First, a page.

10 Powerful Ways to Develop Your Employees

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By: Blend Images/John Lund/Vetta/Getty Images

Published 9/15/2014

Investing in the development of employees is the most important and rewarding thing a manager can do. Yet for some reason, it’s often the last thing on a manager’s “to do” list.

Why is it so important? From a purely selfish perspective, when you develop employees, they become smarter, more productive, higher performers, and ultimately, make the manager look like a rock star. It helps with recruiting and retaining the best employees, and it allows you to delegate so you can focus on what you’re being paid to do, or even take a vacation now and then.



Most importantly, it’s rewarding! It’s what leadership is all about – making a difference in the lives of others.

Most managers have good intentions – they want to be known as a developmental manager, but there’s often a huge gap between the “should do” and the “do.” In many cases, managers just don’t know how.

If that sounds like you, then here’s ten ways to get started:

1. Start with yourself.

Before you can credibly and effectively develop others, you should develop yourself first. Otherwise, you’ll come across as an arrogant hypocrite who looks at development as being needed for everyone else, but not yourself. Shaping behavior starts with role modeling – and it also helps you learn how to get damn good at development.

2. Establish a foundation of trust and mutual respect.

Employees need to know that a development discussion isn’t just a sneaky way to get an employee to admit their weaknesses.

See 12 Ways for Leaders to Build a Solid Foundation of Trust with Their Employees.

3. Turn your weekly meetings into learning opportunities.

Development isn’t a once or twice a year event, or something you send your employees to HR or a training class. See guest post by Beth Armknecht Miller: Talent Obsession Weekly to learn how.

4. Ask questions.

Coaching questions force the employee to think and figure it out for himself or herself. Questions can also be used after an assignment or event, as a way to reflect back on lessons learned and cement the new knowledge or skills. See 70 Awesome Coaching Questions Using the GROW Model.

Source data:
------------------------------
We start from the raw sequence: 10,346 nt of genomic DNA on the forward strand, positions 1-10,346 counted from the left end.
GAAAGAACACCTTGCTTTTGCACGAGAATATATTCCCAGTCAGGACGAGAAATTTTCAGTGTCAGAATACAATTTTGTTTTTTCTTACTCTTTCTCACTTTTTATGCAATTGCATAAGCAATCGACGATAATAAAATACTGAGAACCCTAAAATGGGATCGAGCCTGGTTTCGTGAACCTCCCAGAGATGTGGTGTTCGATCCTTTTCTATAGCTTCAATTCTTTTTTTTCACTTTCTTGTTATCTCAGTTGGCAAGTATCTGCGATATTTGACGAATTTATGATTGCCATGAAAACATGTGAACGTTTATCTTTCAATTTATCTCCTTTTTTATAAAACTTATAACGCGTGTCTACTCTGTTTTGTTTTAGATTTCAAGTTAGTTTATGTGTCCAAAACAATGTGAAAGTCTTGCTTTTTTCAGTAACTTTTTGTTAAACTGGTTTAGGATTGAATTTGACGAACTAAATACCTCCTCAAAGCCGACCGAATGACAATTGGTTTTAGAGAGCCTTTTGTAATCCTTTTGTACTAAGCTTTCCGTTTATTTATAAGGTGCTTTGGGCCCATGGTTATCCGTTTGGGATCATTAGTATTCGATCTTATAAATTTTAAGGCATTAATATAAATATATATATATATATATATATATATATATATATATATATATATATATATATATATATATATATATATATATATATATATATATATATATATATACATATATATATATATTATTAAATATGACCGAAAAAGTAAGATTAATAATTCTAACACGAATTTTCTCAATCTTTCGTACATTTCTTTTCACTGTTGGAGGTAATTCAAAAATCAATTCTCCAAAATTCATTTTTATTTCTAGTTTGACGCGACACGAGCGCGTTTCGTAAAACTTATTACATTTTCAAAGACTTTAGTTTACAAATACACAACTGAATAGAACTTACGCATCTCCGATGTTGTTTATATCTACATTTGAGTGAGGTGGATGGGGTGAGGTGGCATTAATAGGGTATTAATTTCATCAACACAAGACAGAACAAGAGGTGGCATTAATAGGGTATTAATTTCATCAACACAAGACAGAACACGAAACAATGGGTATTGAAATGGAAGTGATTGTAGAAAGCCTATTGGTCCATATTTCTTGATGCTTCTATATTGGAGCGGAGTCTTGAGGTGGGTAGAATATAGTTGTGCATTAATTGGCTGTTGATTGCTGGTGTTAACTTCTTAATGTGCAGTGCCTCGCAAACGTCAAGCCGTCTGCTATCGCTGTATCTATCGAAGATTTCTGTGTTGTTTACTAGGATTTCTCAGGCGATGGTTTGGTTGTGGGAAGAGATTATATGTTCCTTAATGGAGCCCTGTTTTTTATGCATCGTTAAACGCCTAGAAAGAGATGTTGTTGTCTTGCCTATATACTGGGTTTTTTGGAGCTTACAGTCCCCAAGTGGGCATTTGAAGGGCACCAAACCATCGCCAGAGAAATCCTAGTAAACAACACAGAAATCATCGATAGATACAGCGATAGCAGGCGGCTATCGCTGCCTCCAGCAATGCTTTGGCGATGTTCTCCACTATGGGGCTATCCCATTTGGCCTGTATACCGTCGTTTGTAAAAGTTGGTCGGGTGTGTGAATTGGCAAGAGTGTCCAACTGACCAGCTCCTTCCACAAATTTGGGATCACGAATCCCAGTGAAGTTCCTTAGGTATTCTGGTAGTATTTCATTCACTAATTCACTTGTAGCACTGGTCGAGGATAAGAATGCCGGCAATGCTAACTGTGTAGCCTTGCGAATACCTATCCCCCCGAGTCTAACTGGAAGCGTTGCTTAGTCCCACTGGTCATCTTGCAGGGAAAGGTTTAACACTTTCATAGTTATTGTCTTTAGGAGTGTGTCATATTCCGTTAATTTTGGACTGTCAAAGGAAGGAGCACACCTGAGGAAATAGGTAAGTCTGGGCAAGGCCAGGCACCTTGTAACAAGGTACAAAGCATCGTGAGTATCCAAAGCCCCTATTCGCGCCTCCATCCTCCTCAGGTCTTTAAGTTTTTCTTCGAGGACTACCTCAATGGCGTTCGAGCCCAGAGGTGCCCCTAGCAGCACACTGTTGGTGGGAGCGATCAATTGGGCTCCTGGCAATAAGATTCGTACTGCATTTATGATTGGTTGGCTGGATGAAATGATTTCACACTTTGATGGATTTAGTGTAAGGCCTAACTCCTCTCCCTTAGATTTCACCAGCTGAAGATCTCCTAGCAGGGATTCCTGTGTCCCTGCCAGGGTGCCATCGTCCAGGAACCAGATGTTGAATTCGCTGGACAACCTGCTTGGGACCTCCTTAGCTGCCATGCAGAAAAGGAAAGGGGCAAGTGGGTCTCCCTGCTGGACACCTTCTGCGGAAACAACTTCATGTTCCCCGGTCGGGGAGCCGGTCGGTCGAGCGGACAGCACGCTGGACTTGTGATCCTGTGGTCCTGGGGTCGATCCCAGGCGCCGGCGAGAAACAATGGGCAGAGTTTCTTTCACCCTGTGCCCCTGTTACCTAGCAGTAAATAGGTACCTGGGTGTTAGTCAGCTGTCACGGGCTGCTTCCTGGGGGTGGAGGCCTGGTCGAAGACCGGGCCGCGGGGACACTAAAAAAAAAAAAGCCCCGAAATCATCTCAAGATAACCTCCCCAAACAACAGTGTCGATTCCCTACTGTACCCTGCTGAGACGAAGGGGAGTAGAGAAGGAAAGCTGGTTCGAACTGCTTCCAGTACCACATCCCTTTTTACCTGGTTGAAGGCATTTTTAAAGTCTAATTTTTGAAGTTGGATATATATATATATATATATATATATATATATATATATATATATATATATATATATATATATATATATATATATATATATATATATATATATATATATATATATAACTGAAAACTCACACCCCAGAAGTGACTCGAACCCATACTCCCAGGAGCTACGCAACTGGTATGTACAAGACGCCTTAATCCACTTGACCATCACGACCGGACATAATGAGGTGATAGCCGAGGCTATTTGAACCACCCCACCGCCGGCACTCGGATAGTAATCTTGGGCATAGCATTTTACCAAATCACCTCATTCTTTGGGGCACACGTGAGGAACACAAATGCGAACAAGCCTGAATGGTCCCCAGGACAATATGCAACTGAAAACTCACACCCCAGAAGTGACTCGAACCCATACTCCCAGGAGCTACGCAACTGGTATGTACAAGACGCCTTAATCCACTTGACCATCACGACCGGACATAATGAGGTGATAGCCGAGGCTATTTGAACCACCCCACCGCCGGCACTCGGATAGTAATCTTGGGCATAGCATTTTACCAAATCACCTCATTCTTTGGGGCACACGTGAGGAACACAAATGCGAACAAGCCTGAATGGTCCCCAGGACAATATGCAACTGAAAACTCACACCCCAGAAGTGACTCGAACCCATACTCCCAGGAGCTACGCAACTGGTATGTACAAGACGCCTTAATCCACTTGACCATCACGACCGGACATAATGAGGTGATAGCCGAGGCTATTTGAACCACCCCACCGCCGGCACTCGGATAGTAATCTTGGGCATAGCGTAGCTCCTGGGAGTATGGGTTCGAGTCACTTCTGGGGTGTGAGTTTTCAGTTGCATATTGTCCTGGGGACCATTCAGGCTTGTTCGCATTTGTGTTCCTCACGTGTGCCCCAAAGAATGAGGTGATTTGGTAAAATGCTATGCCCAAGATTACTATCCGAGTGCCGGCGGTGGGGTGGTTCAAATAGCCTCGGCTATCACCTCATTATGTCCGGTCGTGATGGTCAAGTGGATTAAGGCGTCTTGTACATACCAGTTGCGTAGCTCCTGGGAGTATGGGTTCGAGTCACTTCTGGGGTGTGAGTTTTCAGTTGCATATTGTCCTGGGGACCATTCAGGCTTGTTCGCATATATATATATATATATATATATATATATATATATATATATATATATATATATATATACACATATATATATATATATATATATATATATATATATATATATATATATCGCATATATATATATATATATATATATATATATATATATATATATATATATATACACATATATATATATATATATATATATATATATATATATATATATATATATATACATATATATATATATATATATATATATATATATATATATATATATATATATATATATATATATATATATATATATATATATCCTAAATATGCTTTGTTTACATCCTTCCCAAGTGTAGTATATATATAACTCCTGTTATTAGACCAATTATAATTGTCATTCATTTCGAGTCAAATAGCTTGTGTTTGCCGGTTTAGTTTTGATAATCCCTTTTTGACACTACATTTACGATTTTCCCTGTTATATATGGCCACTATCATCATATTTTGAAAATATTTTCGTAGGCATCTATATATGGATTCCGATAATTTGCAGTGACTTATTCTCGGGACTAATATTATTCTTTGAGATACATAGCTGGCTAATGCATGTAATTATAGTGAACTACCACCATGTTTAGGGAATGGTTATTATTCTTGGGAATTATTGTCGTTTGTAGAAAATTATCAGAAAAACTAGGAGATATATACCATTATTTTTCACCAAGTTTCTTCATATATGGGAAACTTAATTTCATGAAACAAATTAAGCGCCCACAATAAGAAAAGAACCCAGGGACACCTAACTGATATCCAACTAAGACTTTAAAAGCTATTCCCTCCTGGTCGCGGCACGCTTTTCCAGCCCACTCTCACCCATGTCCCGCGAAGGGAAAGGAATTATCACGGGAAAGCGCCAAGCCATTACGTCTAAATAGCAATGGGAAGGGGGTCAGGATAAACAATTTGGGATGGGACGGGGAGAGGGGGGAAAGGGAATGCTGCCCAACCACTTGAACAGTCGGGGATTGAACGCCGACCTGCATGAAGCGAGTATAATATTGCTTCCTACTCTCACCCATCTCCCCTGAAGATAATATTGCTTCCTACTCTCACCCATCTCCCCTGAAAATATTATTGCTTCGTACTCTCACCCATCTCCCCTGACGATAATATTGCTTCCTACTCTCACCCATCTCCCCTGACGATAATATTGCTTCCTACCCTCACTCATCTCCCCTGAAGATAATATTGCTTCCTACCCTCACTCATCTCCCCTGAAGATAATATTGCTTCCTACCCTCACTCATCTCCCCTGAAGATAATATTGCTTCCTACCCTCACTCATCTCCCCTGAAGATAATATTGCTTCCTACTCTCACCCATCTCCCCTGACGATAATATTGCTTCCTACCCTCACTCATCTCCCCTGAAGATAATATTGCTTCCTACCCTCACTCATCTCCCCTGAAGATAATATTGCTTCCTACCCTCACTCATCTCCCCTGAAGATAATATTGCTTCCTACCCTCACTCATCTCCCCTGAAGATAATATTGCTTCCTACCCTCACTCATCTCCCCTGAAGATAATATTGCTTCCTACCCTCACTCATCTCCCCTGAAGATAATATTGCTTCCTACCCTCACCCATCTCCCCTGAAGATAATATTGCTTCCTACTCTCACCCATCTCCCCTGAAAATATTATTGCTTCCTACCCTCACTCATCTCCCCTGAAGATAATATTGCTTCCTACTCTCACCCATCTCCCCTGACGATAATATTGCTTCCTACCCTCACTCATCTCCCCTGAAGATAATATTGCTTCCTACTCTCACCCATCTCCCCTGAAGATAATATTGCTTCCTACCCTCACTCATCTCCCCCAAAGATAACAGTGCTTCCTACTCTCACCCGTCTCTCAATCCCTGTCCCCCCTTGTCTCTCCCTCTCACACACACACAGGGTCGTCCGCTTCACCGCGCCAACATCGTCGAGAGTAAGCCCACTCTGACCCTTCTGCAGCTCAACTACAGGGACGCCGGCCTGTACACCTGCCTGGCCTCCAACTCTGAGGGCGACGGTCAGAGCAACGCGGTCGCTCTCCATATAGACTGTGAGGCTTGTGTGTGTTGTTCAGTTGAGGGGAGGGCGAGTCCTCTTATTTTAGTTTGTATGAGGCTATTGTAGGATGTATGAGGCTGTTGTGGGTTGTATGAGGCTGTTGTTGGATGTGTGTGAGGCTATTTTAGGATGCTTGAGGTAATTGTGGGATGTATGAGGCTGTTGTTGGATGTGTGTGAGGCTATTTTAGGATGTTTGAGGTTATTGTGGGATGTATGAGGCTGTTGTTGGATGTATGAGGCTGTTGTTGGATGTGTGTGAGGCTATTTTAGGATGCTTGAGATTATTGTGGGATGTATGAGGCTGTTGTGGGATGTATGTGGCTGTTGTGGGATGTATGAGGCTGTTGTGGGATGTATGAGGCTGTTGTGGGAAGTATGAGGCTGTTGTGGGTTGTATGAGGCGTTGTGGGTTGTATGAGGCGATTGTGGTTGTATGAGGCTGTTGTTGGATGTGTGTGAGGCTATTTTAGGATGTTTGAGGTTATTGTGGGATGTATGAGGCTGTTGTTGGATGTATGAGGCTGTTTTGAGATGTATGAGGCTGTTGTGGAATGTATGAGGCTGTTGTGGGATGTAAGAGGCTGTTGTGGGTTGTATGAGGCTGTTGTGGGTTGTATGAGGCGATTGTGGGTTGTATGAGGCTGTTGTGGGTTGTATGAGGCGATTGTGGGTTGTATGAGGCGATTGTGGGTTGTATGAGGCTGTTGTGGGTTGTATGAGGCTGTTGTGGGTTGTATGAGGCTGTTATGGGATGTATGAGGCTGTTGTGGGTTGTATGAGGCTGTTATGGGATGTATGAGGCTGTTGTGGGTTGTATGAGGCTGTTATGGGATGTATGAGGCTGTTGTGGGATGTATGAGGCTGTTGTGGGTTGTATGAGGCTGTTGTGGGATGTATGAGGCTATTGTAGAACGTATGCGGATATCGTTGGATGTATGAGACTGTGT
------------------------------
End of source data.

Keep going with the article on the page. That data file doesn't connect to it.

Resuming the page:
5. Delegate.

Most managers are doing stuff that they are good at and/or like to do, but really shouldn’t be doing. When told they should delegate, they’re willing to dump the mundane stuff they don’t like doing, but unwilling to let go of the good stuff. Letting go of these responsibilities and using them as a way to develop your employees is a win-win.
Don’t expect your employee to do things the same way you did them. Remember, chances are, when you learned to do it, no one was holding your hand every step of the way with detailed instructions. Sure, they may fall and skin their knees know and then, but that’s how we learn.

6. Give stretch assignments.

Other than a job change, stretch assignments are hands down the best way to learn and develop. As a manager, you’re in a position to look for opportunities to offer to your employees that are aligned with their development needs and career aspirations.

It’s not about picking the most qualified person for the assignment – it’s about picking the right developmental assignment for the person.

7. Make networking introductions.

Managers are often in a position to make introductions, open doors, and connect employees to role models, subject matter experts, and mentors. What if you’re not already well-connected? Then see number one, and start with yourself.

8. Feedback.

We all have behavioral blind spots. A manager is often the person who can tactfully help an employee see a weakness that’s getting in the way of his or her effectiveness or advancement.

See A Proactive Approach to Tough Feedback.

9. Help navigate organizational politics and culture.

Help your employees learn that “politics” isn’t a dirty word; it’s the way things get done in organizations. Job shadowing and role playing are two ways to teach the ins and outs of being politically savvy.

10. Be willing to spend real money.

Last, but not least, support your employee’s developmental goals with training, conferences, coaches, and other tangible resources. A good training program, while not a substitute for all of the above, can include many of the items above and turbocharge your efforts.